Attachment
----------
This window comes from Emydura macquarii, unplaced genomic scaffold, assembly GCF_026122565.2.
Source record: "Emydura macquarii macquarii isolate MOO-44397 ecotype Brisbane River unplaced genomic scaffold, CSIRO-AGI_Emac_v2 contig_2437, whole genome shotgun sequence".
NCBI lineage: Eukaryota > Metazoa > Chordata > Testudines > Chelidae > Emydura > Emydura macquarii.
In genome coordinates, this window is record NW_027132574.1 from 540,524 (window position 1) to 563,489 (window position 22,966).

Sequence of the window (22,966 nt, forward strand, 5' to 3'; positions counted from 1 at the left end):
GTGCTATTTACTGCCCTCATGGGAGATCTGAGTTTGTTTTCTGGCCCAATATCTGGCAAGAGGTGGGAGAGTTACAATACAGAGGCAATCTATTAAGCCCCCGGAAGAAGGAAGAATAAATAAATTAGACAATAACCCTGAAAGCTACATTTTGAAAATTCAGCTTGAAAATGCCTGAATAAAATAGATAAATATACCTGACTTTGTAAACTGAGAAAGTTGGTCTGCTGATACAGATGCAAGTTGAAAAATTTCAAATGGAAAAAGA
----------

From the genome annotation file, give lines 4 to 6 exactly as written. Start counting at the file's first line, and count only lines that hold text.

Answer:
In genome coordinates, this window is record NW_027132574.1 from 540,524 (window position 1) to 563,489 (window position 22,966).

Sequence of the window (22,966 nt, forward strand, 5' to 3'; positions counted from 1 at the left end):
GTGCTATTTACTGCCCTCATGGGAGATCTGAGTTTGTTTTCTGGCCCAATATCTGGCAAGAGGTGGGAGAGTTACAATACAGAGGCAATCTATTAAGCCCCCGGAAGAAGGAAGAATAAATAAATTAGACAATAACCCTGAAAGCTACATTTTGAAAATTCAGCTTGAAAATGCCTGAATAAAATAGATAAATATACCTGACTTTGTAAACTGAGAAAGTTGGTCTGCTGATACAGATGCAAGTTGAAAAATTTCAAATGGAAAAAGA